LEGO and Bricklink will sell fan-designed sets through new AFOL Designer Program [News]

Today LEGO launched a new initiative in cooperation with Bricklink called the AFOL Designer Program where fans can submit custom designs which will be then be produced and sold by Bricklink. (The term AFOL is an acronym that stands for “Adult Fan of LEGO.”) The creations will be judged by current LEGO designers, “crowdfunded” through pre-sales, then released as limited edition 60th Anniversary sets.

The one-time program will accept submissions through November 18, and the designs must be created in Bricklink’s new Studio 2.0 software. Up to 20 finalists will be selected for judging. The eventual release of the fan-designed sets is slated for April 2019, with 10 percent of the sales going to the designer.

The Program

The AFOL Designer Program appears to be very similar to LEGO Ideas, though more akin to the short-run LEGO Factory line. In this case the fan designs will not be modified by LEGO and the sets will be sold by Bricklink (no word yet if the sets will have the LEGO logo or a set number on them). Importantly, any creations must be new and are only eligible for one program, either LEGO Ideas or the AFOL Designer Program.

We asked LEGO what prompted the new initiative, and learned it is to celebrate fan creativity and to bring small-batch sets designed by fans to production as part of the celebration of the 60th anniversary of the LEGO brick:

“The LEGO Group has started the AFOL Designer Program to celebrate AFOL creativity. Part of the program involves collaborating with others to realize more AFOL designs in small quantities. A key priority is that the AFOL Designer Program will promote initiatives of interest to AFOLs.”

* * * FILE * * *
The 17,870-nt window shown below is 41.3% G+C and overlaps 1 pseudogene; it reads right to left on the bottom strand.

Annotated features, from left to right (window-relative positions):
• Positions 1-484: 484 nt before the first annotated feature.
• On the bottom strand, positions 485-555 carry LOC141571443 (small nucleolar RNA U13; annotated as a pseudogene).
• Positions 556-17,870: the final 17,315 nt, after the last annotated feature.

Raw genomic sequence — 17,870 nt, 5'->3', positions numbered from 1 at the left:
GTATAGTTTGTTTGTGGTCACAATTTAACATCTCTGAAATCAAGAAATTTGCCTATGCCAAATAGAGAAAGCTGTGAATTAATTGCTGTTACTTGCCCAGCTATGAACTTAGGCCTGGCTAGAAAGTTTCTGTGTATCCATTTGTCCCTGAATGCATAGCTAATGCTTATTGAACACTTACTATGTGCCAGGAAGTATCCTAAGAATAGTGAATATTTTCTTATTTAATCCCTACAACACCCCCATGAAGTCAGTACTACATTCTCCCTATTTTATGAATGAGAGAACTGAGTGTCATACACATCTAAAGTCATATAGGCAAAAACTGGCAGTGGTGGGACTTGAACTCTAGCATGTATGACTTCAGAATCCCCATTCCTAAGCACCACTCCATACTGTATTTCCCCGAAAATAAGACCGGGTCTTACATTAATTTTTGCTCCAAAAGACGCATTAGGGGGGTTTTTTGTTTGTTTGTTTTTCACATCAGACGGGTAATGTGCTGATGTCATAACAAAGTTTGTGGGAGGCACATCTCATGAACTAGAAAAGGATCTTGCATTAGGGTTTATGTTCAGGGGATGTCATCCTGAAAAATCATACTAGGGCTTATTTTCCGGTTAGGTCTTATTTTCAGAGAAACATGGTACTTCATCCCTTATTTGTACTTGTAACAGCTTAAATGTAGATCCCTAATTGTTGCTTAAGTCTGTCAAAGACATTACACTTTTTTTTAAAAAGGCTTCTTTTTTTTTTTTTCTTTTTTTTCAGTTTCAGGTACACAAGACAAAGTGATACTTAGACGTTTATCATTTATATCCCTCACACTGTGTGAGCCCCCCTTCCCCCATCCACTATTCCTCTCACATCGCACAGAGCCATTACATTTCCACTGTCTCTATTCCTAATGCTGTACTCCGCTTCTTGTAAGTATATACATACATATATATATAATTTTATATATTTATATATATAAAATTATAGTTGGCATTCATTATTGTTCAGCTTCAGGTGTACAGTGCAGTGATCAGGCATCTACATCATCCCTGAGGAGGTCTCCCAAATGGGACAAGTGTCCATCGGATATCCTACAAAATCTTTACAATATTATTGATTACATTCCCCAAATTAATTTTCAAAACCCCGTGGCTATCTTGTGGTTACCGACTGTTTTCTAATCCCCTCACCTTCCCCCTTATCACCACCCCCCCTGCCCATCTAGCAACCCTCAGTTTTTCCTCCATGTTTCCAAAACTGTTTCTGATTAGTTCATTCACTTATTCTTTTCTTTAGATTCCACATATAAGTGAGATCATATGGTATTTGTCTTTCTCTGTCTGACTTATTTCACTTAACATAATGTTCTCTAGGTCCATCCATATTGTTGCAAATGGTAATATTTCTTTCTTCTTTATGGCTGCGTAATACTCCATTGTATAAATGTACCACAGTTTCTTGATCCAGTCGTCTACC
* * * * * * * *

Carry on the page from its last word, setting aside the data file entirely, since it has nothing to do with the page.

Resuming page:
There are no restrictions on what can be submitted, though each design will be rated according to originality, visual appeal, stability, building experience, use of parts, and several other factors. Non-themed minifigures can be included, though only one per every 250 pieces (so you might want to steer clear of existing intellectual property and themes). Designers must be 18 or above and can submit multiple designs for selection. Full guidelines can be found in Bricklink’s forum.

The pieces for the sets will be provided by LEGO, so creations must use an existing “palette” of bricks that are currently in production. According to LEGO, the company “maintains a large selection of elements that are used in current official LEGO sets. A comprehensive subset of these elements is included in the special builder’s palette in the latest version of Studio software.”

Selection & Production

Models will be rated by LEGO designers according to originality, visual appeal, building experience, use of parts, and several other factors. BrickLink will then produce instructions for the selected models and start packaging sets for sale. A maximum limit of 2,500 sets for each design will be produced.

Pre-orders starting in February 2019 will be used to determine interest in each selected model and to fund the creation of the sets. This “crowdfunding” will be the only way to obtain an exclusive premium edition version of a set, which are targeted for shipping in April 2019.


It remains to be seen if this program is a hit, though we expect interest to be high from the LEGO fan community, jumping on the opportunity to have limited-run sets produced. According to LEGO, “the AFOL Designer Program is currently being tested” and depending on the outcome it “may be more broadly implemented.” We certainly hope so.

4 comments on “LEGO and Bricklink will sell fan-designed sets through new AFOL Designer Program [News]

  1. Guido

    Has there actually been an official announcement from the Lego side? Was this press release from them or from Lego? This whole thing seems a bit weird – bricklink is becoming a third party producer of Lego sets with Lego’s blessing (really?) and is providing competition to its own sellers, who have built up their business…

  2. badbob001

    So will the pieces come in random ziplock bags found around the house? :)

    What is with the limit of 2500 sets per design? I hope there are limits to prevent someone from buying the whole stock and reselling with high markup. Of course, the markup can’t be too high since someone can just, uh, ‘bricklink’ the set.

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